The current Met production of Traviata might be thrilling but if Caballe, Callas, Tebaldi, Sutherland, Albanese, and a host of others were singing today, with that production, we would never have been able to experience or see their assumptions of Violetta at the Met and that would have been a great loss.

      And if Rudolf Bing had been cryogenically frozen next to Walt Disney, he could today happily be serving as intendant at Hamburg, at least until the theater was shut down by the invasion of the space aliens.

      • CwbyLA says:

        Forget about Bing. Would you agree that Angela Meade has the voice to sing Traviata? If she does, will she ever be cast to sing at the Met’s current Traviata production?

        • La Cieca says:

          So the solution is to design all productions for 300 pound singers and then take in the dress in case any normal sized woman show up to sing?

          • Poison Ivy says:

            The little red dress has been adjusted for different singers. Damrau is a pretty buxom woman and it was lengthened and the top adjusted for DD.

          • CwbyLA says:

            you wanted an example of a living artist? No, the solution is not to design around a 300-lb woman but for many different types of women who will sing the role, especially a role like Traviata, Boheme, etc. I can’t imagine Radvanosvky or Gheorghiu in the red dress Traviata, either.

            • Poison Ivy says:

              Gheorghiu I can. Whether she’s willing to I don’t know but she can sing in the red dress as can Renee.

            • La Cieca says:

              Why, because they’re too fat? Because they aren’t willing to show their legs? Because they don’t like to act? Because they’re just plain difficult?

              Have you asked them?

            • CwbyLA says:

              what i meant was the production and not the red dress. Sorry, it didn’t come across correctly. By the way, just for disclosure I really like the Decker Traviata; however, I think it is suitable for Netrebko, Dessay, etc and not Meade, Radvanovsky or Fleming. That’s all I meant.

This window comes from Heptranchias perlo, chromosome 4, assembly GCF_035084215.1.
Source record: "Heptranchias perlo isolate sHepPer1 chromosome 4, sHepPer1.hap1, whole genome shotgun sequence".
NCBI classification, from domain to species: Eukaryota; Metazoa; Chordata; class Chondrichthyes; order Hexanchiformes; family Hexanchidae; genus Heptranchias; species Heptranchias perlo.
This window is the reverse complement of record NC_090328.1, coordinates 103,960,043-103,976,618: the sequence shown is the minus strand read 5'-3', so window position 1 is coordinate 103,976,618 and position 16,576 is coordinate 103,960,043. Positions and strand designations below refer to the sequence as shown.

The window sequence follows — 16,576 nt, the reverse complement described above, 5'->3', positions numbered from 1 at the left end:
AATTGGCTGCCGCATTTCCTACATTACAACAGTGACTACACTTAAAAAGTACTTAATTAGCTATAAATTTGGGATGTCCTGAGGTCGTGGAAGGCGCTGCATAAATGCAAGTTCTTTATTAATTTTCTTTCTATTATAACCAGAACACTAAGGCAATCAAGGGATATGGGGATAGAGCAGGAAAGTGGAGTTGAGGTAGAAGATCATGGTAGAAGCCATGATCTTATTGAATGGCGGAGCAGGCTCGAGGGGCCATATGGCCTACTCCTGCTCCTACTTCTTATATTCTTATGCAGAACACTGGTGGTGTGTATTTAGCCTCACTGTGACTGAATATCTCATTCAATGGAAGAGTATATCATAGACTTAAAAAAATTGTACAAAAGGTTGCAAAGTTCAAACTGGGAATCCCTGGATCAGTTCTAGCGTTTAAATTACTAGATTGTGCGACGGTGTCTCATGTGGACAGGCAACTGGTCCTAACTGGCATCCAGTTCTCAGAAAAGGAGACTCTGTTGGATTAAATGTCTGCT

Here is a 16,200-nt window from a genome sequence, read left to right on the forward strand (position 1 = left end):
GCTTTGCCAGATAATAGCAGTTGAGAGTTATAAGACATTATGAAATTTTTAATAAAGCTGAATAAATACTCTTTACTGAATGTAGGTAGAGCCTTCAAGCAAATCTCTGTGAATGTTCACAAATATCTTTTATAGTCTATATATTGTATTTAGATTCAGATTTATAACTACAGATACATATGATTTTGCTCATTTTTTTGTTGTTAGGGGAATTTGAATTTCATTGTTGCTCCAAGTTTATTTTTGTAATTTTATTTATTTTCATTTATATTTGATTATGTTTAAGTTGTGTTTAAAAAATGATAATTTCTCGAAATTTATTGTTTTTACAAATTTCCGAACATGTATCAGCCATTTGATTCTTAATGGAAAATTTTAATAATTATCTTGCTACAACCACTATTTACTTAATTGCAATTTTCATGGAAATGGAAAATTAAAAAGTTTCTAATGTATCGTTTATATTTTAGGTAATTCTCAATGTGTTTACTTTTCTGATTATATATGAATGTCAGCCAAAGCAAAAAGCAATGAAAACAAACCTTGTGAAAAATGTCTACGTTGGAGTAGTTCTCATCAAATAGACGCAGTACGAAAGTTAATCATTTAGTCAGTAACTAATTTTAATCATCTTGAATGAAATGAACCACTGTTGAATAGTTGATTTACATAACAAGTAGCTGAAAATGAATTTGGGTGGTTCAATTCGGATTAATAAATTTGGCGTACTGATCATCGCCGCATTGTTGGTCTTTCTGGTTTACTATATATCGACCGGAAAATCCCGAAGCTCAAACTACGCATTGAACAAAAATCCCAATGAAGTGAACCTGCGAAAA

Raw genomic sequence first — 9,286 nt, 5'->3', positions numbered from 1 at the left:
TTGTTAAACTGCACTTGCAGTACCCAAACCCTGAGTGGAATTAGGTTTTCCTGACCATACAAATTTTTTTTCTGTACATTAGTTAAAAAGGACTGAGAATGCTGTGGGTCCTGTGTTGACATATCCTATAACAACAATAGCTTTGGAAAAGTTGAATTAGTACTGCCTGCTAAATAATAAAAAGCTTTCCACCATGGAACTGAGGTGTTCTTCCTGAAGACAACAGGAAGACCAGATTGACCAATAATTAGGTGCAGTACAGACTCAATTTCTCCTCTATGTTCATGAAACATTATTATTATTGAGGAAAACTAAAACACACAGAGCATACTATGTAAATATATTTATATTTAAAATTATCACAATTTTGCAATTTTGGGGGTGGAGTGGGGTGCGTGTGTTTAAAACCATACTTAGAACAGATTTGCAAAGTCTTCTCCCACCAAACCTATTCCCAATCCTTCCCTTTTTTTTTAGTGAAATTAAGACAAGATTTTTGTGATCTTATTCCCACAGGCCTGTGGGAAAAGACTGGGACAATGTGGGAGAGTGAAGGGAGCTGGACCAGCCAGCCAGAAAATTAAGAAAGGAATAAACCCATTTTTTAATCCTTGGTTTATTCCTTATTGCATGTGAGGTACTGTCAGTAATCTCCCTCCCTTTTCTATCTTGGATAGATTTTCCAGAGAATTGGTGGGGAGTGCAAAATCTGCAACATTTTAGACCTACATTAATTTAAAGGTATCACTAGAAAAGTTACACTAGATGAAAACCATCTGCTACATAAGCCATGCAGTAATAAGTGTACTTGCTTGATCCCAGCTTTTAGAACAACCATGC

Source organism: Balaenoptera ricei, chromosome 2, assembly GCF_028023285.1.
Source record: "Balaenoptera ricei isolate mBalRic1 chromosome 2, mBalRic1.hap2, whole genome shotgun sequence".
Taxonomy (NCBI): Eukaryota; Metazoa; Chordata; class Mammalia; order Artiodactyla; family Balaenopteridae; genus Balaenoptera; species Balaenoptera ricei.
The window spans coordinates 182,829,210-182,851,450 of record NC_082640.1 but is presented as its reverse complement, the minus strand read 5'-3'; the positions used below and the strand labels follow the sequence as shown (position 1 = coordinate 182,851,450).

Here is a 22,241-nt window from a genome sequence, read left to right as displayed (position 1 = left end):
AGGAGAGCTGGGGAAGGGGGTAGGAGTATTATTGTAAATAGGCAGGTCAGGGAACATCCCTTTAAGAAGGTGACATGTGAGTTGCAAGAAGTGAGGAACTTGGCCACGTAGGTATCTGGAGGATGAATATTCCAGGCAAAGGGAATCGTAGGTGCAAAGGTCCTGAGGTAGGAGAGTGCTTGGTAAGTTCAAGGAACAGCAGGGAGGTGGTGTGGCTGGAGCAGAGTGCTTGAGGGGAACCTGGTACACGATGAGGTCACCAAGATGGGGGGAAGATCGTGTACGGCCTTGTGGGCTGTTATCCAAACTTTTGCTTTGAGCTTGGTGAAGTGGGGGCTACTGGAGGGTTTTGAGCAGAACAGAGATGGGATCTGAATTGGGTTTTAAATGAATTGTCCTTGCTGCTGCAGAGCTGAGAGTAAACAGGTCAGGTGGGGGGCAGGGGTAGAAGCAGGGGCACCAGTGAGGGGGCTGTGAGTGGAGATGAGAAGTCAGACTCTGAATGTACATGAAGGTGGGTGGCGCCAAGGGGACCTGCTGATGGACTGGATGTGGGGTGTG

• pobrediablo says:

              I’m having a hard time picturing the lethargic Gheorghiu spinning and twirling on the couch.
              Sondra -- too old looking for her age. In fact, I wouldn’t be surprised if she’s older than we believe.

            • Poison Ivy says:

              Does SR sing Traviata? She did maybe 12 years ago but in the last decade has she? I can’t see her in any production personally just because the voice and temperament aren’t a good fit.

            • La Cieca says:

              Well, the thing is, you don’t know until they try it. The successes Radvanovsky has had at the Met in my opinion are the productions that really challenged her as an actress, the Trovatore and Ballo. In a stock production I find her very dull.

              I honestly don’t know about Gheorghiu. I think if the project were approached as a restudied production, tailoring the concept to her personality as it obviously was with Netrebko when it was first created, she might be interested in the challenge of making it an “Angela” show. She really does dig into the Marguerite for McVicar at Covent Garden, so I think she has the spark in her, but I don’t know how hard she is willing to work unless there’s some glory in it for her.

              But I see what you’re saying: it’s not a Traviata for everyone. But it’s not an eternal Traviata: my guess is it will play two or three more seasons and then be replaced, which is as it should be. The era of the opera production that stays on the boards for three or four decades is thankfully drawing to a close.

            • Indiana Loiterer III says:

              The era of the opera production that stays on the boards for three or four decades is thankfully drawing to a close.

              Even for works infrequently revived?

            • CwbyLA says:

              Induana, perhaps “regie” productions are less of a problem for infrequently presented operas since there are a handful of singers that the opera will be revived for. My comments were following Bill’s initial observation about Caballe fitting into the Decker Traviata. After a roundabout discussion, i think La Cieca and I are finally on the same page. :-) I think part of the problem, at least for me, is that Netrebko and Villazon were so excellent in the Salzburg production that that production is etched into my mind with their performances. Indeed Dessay made it her own (in acting of course) but she is a rare performer. The Zefirelli Traviata, while totally overstuffed, is kinder to many different types of Violettas. Matthew Polenzani did not fit into the Decker Traviata, for example. I know he is inhibited in the acting department so perhaps he is not the best example. I thought Bill brought up an interesting point. By having many daring productions of operas, does Met limit itself in the casting department? Again for the record, I am not against regie or daring productions. My favorite Magic Flute to date has been the cinematic Flute that was presented at the LA Opera a few months ago.